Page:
Land Rover 101 Forward Control
The vehicle was primarily produced to meet the Army's requirement for a gun tractor, and was designed to tow a field gun (the L118 Light Gun) with a ton of ammunition and other equipment in the rear load space, giving it the alternative name of the Land Rover One Tonne. The vehicle was designed to be easily transported by air; the positioning of the 3.5 L Rover V8 engine beneath and to the rear of the cab eliminating the bonnet at the front, making the vehicle more or less cuboid, eliminating unused space in transport aircraft.
The official name of 101 Forward Control is derived from the vehicle's 101-inch (2,565 mm) wheelbase, and the position of the driver, above and slightly in front of the front wheels which used a fairly large 9.00"×16" tyre. To cope with the extra height above the ground, the wheels feature an unusual feature for a Land Rover (but used for many years on the much older and similar Mercedes Unimog S404); a flange around the centre of the wheel has an embossed tread pattern to allow the crew to use it as a step to enter the cab, otherwise known as a wheel-step.
Development of the 101FC started in the late 1967, with a design team lead by Norman Busby (14th October 1931 - 30th June 2005). Production took place between 1972 and 1978. As is common practice in the armed forces, many vehicles were not used for some years and it is not unheard of for military vehicle enthusiasts to pick up these vehicles after only a few thousand miles service. All the vehicles produced at the Land Rover factory at Lode Lane, Solihull were soft top ("rag top") General Service (GS) gun tractors, although later on many were rebuilt with hard-top ambulance bodies and as radio communication trucks. A rare variant is the electronic warfare Vampire body. It is thought that only 21 of these were produced and less than half of these survive today with one being rumoured to have been destroyed in the Buncefield Oil Terminal Fire.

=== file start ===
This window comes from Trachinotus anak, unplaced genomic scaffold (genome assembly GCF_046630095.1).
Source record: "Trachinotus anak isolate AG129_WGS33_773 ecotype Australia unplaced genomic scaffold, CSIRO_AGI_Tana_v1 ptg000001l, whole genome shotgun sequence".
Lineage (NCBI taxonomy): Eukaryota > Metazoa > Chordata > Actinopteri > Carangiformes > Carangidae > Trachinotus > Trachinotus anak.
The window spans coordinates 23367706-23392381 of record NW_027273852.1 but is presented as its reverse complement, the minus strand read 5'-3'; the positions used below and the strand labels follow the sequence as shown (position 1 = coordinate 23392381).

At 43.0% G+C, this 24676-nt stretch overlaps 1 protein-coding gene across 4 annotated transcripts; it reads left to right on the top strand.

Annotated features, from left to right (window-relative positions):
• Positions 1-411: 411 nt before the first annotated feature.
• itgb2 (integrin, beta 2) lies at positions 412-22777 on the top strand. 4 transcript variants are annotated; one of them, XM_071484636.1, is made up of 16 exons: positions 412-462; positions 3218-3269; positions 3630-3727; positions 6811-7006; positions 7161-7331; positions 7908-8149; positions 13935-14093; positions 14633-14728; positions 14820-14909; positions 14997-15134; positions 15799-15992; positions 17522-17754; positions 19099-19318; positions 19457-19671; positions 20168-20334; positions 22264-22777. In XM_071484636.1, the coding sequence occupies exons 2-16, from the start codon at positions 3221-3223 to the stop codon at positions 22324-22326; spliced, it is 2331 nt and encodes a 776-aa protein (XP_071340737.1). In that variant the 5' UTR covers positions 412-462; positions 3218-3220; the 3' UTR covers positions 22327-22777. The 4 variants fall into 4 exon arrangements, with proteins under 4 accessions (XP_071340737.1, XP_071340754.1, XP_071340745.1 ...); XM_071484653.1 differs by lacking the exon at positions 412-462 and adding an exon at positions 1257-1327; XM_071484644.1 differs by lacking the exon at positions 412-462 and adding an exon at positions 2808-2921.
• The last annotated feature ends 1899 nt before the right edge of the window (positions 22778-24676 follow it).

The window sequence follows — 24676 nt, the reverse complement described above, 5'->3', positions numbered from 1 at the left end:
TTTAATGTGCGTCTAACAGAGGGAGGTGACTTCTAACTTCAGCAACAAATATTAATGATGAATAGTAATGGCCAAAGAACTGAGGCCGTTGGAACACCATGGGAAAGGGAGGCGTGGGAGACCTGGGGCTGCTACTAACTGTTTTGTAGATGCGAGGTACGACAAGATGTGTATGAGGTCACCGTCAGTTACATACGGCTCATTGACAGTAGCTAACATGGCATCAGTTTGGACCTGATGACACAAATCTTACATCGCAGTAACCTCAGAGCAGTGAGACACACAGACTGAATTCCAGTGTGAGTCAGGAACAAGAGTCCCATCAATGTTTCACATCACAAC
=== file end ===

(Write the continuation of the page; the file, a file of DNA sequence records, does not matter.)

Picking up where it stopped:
The 101FC was manufactured in both left and right hand drive with either 12 or 24 volt electrical systems.
Some 101s were produced with a PTO powered Nokken capstan winch mounted on the chassis at the centre of the vehicle, allowing winching from either the front or rear. Another variation on a small number of pre-production vehicles was the addition of a trailer with an axle driven from the PTO, creating a 6x6 vehicle, this adaptation was abandoned before full production when it was discovered that the trailer had a propensity to push the vehicle onto its side when driven over rough terrain.
As of the late 1990s, the 101's were decommissioned by the MoD and were replaced with Defenders and Pinzgauer vehicles. Most have now passed into private hands, although some examples may still be lurking in Ex-MoD Stock dealers yards. The Ambulance variant makes for an excellent Camper conversion although the cost of running such a vehicle can be frightening due to the high fuel consumption from the Rover V8 engine. Because of this, conversions to diesel engines are common, sometimes Land Rover's own Tdi units (2.5 litres, 107 or 111 horsepower), or more often engines taken from large Japanese 4x4s, such as 2.8- or 4.2-litre turbodiesels from the Toyota Land Cruiser). Dual fuel, retaining petrol but with the option to switch seamlessly to LPG (Liquid Petrolium Gas) is also a popular and environmentally friendlier option for many owners.
Thirty-one 101s were converted by Land Rover with artistically styled bodyshells for the 1995 Sylvester Stallone film Judge Dredd. Land Rover is supposedly the world's only surviving vehicle manufacturer in 2139 when the film is set, and the green oval logo can be seen on the front of the vehicles, known as "City CABs".  Several of these prop vehicles still exist in driveable condition and are often seen at Land Rover events.